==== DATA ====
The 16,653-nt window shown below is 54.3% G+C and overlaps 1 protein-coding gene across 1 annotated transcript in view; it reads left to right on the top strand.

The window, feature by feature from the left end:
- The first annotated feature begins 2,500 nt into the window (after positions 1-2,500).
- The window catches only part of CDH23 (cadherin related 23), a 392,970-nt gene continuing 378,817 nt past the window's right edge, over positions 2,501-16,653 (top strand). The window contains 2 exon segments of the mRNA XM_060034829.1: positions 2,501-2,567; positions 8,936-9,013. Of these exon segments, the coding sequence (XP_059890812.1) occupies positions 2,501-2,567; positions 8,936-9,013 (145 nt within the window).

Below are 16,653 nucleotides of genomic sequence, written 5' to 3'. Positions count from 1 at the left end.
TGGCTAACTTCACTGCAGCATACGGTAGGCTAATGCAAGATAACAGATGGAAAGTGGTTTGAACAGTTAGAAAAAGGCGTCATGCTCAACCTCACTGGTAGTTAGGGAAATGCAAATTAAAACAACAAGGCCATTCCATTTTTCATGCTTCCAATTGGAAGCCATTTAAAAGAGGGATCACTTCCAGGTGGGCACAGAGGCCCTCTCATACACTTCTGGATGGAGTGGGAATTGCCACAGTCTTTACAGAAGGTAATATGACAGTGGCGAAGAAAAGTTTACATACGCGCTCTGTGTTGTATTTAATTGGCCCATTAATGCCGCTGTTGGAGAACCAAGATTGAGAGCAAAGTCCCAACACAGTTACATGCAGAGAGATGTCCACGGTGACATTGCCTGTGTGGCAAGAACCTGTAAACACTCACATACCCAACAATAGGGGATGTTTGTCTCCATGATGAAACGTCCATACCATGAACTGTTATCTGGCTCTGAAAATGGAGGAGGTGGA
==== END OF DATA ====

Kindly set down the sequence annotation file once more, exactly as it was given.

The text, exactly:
The 16,653-nt window shown below is 54.3% G+C and overlaps 1 protein-coding gene across 1 annotated transcript in view; it reads left to right on the top strand.

The window, feature by feature from the left end:
- The first annotated feature begins 2,500 nt into the window (after positions 1-2,500).
- The window catches only part of CDH23 (cadherin related 23), a 392,970-nt gene continuing 378,817 nt past the window's right edge, over positions 2,501-16,653 (top strand). The window contains 2 exon segments of the mRNA XM_060034829.1: positions 2,501-2,567; positions 8,936-9,013. Of these exon segments, the coding sequence (XP_059890812.1) occupies positions 2,501-2,567; positions 8,936-9,013 (145 nt within the window).

Below are 16,653 nucleotides of genomic sequence, written 5' to 3'. Positions count from 1 at the left end.
TGGCTAACTTCACTGCAGCATACGGTAGGCTAATGCAAGATAACAGATGGAAAGTGGTTTGAACAGTTAGAAAAAGGCGTCATGCTCAACCTCACTGGTAGTTAGGGAAATGCAAATTAAAACAACAAGGCCATTCCATTTTTCATGCTTCCAATTGGAAGCCATTTAAAAGAGGGATCACTTCCAGGTGGGCACAGAGGCCCTCTCATACACTTCTGGATGGAGTGGGAATTGCCACAGTCTTTACAGAAGGTAATATGACAGTGGCGAAGAAAAGTTTACATACGCGCTCTGTGTTGTATTTAATTGGCCCATTAATGCCGCTGTTGGAGAACCAAGATTGAGAGCAAAGTCCCAACACAGTTACATGCAGAGAGATGTCCACGGTGACATTGCCTGTGTGGCAAGAACCTGTAAACACTCACATACCCAACAATAGGGGATGTTTGTCTCCATGATGAAACGTCCATACCATGAACTGTTATCTGGCTCTGAAAATGGAGGAGGTGGA